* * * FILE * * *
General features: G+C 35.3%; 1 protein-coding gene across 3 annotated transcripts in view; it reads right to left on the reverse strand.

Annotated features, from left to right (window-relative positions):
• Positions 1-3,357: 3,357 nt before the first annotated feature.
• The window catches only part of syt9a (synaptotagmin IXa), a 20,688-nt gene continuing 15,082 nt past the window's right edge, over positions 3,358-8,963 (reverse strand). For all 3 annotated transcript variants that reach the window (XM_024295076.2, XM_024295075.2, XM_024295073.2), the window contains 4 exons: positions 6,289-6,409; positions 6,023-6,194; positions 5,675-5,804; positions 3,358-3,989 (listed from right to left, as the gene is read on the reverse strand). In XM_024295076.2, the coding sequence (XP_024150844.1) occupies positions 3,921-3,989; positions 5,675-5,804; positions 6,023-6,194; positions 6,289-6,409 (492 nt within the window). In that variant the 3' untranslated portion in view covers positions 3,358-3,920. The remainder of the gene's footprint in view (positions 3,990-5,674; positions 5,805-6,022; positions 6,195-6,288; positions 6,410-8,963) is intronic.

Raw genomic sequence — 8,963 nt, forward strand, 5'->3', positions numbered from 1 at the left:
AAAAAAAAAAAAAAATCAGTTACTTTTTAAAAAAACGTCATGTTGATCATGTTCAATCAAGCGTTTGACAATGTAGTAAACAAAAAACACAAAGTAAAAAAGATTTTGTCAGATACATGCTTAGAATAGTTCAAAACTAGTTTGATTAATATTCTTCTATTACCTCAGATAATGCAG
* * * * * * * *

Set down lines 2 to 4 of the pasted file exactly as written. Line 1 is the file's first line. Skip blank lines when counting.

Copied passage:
Annotated features, from left to right (window-relative positions):
• Positions 1-3,357: 3,357 nt before the first annotated feature.
• The window catches only part of syt9a (synaptotagmin IXa), a 20,688-nt gene continuing 15,082 nt past the window's right edge, over positions 3,358-8,963 (reverse strand). For all 3 annotated transcript variants that reach the window (XM_024295076.2, XM_024295075.2, XM_024295073.2), the window contains 4 exons: positions 6,289-6,409; positions 6,023-6,194; positions 5,675-5,804; positions 3,358-3,989 (listed from right to left, as the gene is read on the reverse strand). In XM_024295076.2, the coding sequence (XP_024150844.1) occupies positions 3,921-3,989; positions 5,675-5,804; positions 6,023-6,194; positions 6,289-6,409 (492 nt within the window). In that variant the 3' untranslated portion in view covers positions 3,358-3,920. The remainder of the gene's footprint in view (positions 3,990-5,674; positions 5,805-6,022; positions 6,195-6,288; positions 6,410-8,963) is intronic.